Preparation brings peace of mind to those with dementia and their loved ones
Around 40 per cent of the UK population are affected by dementia or Alzheimer’s – whether that be personally or by having a close friend or family member live with the condition.
Yet while there is no cure for the debilitating condition, Lianne Lodge of leading legal, financial and property specialists Pagan Osborne says that by being properly prepared those affected could be offering their families a lifeline at a difficult time.
As Alzheimer’s Scotland’s Dementia Awareness Week is underway (18-24 June), Lianne thinks this is an ideal time for people to learn more about the condition and what they can do to ensure themselves and their families and protected legally and financially into the future.
Lianne, who heads up Pagan Osborne’s lateryears service, said: “I understand it must feel scary to think that one day you might not be in a position to control your own affairs. However, for a growing percentage of the elderly population this may well become the case. Rather than put making any decisions off until ‘tomorrow’, I would urge people to think now about what they can do to protect their affairs.
“When people are diagnosed with dementia then this is a key time when they need to think about the future with their loved ones and it is often helpful that doctors can be in a position to advise people on the sort of advice they should be seeking out with their health requirements. At this point, you can decide how you want your affairs managed and by whom; saving much heartache, deliberation and difficulties for your loved ones at a later stage.”
Kirsty Jardine, awareness manager at Alzheimer Scotland, said: ““Alzheimer Scotland believes that it is vital for anyone who has received a diagnosis of dementia to receive appropriate post-diagnostic support, including information and advice on big decisions about money, legal matters and future care needs. It is important for people with dementia to be empowered to make these decisions while they can, with the support of partners, relatives and informed professionals. We would encourage anyone who is affected by these issues to consider them sooner rather than later, to ensure that everyone’s needs are met in the years ahead.”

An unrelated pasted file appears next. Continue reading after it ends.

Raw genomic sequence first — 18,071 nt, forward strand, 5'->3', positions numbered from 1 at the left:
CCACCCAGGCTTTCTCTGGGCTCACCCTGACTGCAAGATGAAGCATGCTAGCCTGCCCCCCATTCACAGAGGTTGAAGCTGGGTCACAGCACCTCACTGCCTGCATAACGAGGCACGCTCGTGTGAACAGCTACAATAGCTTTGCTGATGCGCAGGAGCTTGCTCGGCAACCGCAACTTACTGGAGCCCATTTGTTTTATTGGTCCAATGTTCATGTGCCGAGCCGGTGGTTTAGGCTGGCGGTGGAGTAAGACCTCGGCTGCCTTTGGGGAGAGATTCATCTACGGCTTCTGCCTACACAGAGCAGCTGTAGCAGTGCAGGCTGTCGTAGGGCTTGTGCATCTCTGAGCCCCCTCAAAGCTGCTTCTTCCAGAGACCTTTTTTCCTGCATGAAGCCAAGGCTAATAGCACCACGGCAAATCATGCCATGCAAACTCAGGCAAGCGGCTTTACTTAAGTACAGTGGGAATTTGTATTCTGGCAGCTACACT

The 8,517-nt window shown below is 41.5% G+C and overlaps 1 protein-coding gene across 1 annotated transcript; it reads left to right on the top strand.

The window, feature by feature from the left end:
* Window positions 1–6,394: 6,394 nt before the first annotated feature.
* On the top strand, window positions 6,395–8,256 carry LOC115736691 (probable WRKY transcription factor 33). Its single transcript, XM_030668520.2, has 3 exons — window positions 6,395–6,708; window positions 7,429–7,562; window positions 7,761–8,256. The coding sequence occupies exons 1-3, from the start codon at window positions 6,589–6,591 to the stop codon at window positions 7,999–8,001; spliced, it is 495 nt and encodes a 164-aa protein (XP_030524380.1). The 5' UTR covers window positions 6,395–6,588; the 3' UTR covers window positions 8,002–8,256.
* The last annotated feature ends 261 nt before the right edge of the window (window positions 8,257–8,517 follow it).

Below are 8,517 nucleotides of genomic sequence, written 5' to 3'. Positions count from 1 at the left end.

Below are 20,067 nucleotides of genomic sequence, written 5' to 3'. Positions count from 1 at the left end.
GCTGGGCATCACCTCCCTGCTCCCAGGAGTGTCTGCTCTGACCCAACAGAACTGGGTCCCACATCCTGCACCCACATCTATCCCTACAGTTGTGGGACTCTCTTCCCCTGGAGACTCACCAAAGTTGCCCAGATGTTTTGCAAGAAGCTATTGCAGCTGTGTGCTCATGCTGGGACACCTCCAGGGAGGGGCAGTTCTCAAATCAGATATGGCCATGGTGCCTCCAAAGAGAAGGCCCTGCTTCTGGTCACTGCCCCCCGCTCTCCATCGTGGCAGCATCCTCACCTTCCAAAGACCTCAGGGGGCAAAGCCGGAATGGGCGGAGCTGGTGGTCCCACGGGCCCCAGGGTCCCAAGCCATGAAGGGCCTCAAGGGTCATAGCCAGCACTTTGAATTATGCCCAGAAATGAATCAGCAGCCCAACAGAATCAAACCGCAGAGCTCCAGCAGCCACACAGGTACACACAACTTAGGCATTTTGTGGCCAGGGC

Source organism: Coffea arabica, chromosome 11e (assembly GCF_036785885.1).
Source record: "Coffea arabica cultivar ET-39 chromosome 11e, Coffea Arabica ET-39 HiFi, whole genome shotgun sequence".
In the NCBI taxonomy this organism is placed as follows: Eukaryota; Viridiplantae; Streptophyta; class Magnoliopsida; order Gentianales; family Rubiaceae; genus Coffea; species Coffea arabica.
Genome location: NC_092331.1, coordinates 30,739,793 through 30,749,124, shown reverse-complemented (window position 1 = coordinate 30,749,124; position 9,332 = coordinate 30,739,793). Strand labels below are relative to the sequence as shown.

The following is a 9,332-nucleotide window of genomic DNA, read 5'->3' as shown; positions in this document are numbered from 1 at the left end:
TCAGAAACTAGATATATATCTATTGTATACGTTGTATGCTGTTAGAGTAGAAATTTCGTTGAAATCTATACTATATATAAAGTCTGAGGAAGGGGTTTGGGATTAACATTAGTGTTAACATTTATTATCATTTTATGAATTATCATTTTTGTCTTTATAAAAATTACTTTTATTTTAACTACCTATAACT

In Edinburgh, over 7400 families are affected by the condition and the Scotland-wide figure of 84,000 is expected to double within 25 years. Lianne, an associate at Pagan Osborne and member of Solicitors for the Elderly, explains the steps that can be taken: “Putting in place a Power of Attorney allows a person of your choosing, friend, family or appointed representative, to take care of all manners of matters on your behalf. This does not mean that as soon as you sign that paper you no longer have a say. It’s a very useful tool to have in place should you require it. It’s also vitally important you have an up-to-date Will and that you have considered care costs.
“Dealing with these matters means people have the peace of mind to go on and enjoy life, without the constant worry of your future legal and financial affairs.”
Over 820,000 people in the UK have dementia and it costs the UK economy £23bn – more than heart disease and cancer combined.
*Statistics from Alzheimer’s Research UK alzheimersresearchuk.org/dementia-statistics/ and Alzheimer’s Scotland dementiascotland.org.